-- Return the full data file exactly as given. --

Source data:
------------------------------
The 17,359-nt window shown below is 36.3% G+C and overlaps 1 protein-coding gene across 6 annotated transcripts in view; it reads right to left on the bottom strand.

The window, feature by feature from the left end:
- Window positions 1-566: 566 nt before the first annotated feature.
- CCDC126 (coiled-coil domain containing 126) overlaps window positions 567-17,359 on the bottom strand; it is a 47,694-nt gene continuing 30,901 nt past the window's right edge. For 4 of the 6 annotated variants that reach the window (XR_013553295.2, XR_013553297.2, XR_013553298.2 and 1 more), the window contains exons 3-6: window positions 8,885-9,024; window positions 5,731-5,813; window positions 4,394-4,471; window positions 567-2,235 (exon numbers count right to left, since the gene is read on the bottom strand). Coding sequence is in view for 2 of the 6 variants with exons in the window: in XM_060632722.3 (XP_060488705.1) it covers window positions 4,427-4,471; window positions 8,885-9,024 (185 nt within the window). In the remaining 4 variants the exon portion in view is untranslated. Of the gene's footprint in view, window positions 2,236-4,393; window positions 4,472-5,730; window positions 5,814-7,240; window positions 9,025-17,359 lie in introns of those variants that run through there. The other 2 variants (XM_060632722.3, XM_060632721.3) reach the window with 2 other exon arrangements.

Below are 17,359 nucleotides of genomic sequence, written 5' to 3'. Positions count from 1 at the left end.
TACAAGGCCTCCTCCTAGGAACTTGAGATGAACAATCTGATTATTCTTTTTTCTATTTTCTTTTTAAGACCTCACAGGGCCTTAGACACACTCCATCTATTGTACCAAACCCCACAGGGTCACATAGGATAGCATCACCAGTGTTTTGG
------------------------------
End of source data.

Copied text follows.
The 17,359-nt window shown below is 36.3% G+C and overlaps 1 protein-coding gene across 6 annotated transcripts in view; it reads right to left on the bottom strand.

The window, feature by feature from the left end:
- Window positions 1-566: 566 nt before the first annotated feature.
- CCDC126 (coiled-coil domain containing 126) overlaps window positions 567-17,359 on the bottom strand; it is a 47,694-nt gene continuing 30,901 nt past the window's right edge. For 4 of the 6 annotated variants that reach the window (XR_013553295.2, XR_013553297.2, XR_013553298.2 and 1 more), the window contains exons 3-6: window positions 8,885-9,024; window positions 5,731-5,813; window positions 4,394-4,471; window positions 567-2,235 (exon numbers count right to left, since the gene is read on the bottom strand). Coding sequence is in view for 2 of the 6 variants with exons in the window: in XM_060632722.3 (XP_060488705.1) it covers window positions 4,427-4,471; window positions 8,885-9,024 (185 nt within the window). In the remaining 4 variants the exon portion in view is untranslated. Of the gene's footprint in view, window positions 2,236-4,393; window positions 4,472-5,730; window positions 5,814-7,240; window positions 9,025-17,359 lie in introns of those variants that run through there. The other 2 variants (XM_060632722.3, XM_060632721.3) reach the window with 2 other exon arrangements.

Below are 17,359 nucleotides of genomic sequence, written 5' to 3'. Positions count from 1 at the left end.
TACAAGGCCTCCTCCTAGGAACTTGAGATGAACAATCTGATTATTCTTTTTTCTATTTTCTTTTTAAGACCTCACAGGGCCTTAGACACACTCCATCTATTGTACCAAACCCCACAGGGTCACATAGGATAGCATCACCAGTGTTTTGG